“First, if you get a federal grant, you can’t use that grant money to proselytize to the people you help and you can’t discriminate against them, or against the people you hire, on the basis of their religion,” Obama declared.

That has always been the law with faith-based groups that get federal money to provide services, and it has not always worked. The programs are also forbidden to discriminate in services--and employment--under the Civil Rights Act of 1964.

Federal law doesn’t include gays

But the 1964 law doesn’t include discrimination by sexual orientation or gender identity. It covers race, color, religion, sex or national origin.

Without being included in the law, federal courts have regularly tossed out LGBT discrimination complaints, no matter how serious. Faith-based groups can get federal money while keeping LGBT people out of their programs, and refuse to hire them.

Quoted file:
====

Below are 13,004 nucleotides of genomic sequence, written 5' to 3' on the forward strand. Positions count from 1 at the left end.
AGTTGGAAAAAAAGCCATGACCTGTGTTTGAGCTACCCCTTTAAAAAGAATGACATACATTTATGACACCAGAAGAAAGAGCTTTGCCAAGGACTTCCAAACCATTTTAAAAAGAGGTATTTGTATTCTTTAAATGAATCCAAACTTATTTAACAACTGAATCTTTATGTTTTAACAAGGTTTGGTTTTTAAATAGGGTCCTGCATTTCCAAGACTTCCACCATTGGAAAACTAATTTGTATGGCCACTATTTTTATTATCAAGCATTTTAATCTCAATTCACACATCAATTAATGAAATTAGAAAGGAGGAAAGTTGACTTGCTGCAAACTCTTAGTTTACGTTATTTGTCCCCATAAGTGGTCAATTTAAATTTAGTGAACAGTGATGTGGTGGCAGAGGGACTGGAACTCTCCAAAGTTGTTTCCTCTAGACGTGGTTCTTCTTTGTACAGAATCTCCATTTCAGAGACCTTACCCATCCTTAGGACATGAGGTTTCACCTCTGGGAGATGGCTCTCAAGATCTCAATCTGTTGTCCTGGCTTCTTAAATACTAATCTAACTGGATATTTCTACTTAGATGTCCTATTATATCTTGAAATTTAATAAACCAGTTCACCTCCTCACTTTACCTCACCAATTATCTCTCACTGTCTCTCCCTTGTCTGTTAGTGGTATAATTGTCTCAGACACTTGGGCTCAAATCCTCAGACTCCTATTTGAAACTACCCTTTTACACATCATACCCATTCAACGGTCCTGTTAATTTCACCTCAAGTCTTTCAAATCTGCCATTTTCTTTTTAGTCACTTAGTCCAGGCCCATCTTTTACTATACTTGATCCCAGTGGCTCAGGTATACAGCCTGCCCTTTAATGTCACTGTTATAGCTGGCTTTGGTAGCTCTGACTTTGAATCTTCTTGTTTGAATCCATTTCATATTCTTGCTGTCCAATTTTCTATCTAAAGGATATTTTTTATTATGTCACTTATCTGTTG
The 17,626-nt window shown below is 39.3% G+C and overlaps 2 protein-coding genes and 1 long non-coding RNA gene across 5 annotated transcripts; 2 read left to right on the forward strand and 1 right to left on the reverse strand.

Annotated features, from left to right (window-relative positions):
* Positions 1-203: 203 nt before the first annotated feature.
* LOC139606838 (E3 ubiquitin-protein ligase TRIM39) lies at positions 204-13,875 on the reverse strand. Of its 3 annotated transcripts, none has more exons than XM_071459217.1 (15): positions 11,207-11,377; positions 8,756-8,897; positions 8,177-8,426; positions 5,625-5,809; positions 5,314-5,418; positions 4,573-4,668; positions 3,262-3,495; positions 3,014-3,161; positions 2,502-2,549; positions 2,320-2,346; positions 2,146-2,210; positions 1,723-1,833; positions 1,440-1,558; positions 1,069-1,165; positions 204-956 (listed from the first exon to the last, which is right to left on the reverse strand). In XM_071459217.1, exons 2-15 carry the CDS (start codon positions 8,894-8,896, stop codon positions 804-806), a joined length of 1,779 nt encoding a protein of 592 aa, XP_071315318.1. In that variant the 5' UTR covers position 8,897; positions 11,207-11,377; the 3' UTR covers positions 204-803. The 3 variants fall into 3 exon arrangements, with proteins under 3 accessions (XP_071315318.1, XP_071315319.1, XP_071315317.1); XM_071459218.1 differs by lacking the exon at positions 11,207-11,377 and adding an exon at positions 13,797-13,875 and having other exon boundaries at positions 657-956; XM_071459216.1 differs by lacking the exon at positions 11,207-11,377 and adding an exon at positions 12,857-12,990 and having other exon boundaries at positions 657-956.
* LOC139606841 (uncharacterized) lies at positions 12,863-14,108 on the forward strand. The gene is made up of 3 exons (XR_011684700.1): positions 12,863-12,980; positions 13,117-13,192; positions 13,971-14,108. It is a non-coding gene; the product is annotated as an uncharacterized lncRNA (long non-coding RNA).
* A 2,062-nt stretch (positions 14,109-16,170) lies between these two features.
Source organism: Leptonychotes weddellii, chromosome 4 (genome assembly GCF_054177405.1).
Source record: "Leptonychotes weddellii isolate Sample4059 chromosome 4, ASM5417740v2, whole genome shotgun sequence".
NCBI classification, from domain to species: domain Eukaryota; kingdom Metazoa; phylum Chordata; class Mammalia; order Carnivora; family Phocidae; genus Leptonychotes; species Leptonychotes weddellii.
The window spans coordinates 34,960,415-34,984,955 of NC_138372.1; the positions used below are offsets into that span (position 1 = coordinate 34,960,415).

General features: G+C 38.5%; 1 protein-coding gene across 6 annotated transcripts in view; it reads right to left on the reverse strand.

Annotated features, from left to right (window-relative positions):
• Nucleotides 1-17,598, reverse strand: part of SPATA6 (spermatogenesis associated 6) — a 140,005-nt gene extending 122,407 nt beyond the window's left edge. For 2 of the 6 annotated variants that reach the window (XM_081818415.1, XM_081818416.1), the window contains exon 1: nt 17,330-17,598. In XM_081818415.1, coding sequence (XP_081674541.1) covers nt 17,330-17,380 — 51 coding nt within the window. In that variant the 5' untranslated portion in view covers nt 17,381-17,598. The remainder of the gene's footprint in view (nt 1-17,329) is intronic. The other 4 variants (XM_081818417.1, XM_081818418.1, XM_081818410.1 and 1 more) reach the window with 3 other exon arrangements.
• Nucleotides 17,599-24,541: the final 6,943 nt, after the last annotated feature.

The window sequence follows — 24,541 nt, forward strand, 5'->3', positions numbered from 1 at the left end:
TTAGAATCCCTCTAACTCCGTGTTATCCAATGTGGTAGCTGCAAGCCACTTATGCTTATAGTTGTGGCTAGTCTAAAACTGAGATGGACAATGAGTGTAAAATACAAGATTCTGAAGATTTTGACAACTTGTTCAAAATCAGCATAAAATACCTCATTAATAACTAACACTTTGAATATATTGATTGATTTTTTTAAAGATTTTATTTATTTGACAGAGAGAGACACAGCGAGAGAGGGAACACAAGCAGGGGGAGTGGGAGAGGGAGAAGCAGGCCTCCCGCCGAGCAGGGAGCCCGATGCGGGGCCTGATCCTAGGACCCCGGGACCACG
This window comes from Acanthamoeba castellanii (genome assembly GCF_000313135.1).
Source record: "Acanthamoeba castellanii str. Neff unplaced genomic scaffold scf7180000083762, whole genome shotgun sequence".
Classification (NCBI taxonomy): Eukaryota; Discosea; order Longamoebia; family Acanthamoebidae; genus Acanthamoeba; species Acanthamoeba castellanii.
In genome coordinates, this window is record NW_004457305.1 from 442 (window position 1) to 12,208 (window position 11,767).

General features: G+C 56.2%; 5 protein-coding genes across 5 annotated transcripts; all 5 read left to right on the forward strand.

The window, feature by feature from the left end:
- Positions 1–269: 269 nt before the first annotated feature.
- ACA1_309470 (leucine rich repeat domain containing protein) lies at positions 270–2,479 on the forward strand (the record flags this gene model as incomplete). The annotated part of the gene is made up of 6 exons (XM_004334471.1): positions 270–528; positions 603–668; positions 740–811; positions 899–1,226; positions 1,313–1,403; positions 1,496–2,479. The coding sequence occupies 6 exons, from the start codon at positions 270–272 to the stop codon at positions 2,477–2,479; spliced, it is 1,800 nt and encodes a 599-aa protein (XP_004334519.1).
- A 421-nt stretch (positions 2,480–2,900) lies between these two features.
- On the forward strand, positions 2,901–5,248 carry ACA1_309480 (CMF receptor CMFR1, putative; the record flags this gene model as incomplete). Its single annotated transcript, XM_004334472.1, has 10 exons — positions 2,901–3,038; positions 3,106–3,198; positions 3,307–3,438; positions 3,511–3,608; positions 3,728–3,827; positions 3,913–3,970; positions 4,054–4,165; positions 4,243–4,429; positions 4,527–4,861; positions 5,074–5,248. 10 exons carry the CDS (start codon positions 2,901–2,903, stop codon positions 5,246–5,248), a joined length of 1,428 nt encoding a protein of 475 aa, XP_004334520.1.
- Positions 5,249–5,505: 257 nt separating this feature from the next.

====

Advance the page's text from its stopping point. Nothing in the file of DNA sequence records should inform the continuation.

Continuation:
Federal money has also been taken away from gay and lesbian groups to be given to churches, especially under Bush administration rules.

Gay and Lesbian Adolescent Social Services of Los Angeles ran a federally-funded program to give computer and job training to incarcerated youth. After three years of meeting their goals, the money was abruptly redirected to a church with no mandate to serve or hire LGBT people. GLASS is now struggling to keep up its other services and may be forced to close its group homes.

The Obama campaign put out a fact sheet on their proposal which says recipients of federal money “Must comply with federal anti discrimination laws, including Title VII of the Civil Rights Act of 1964,” and “Religious organizations that receive federal dollars cannot discriminate with respect to hiring for government-funded social service programs.”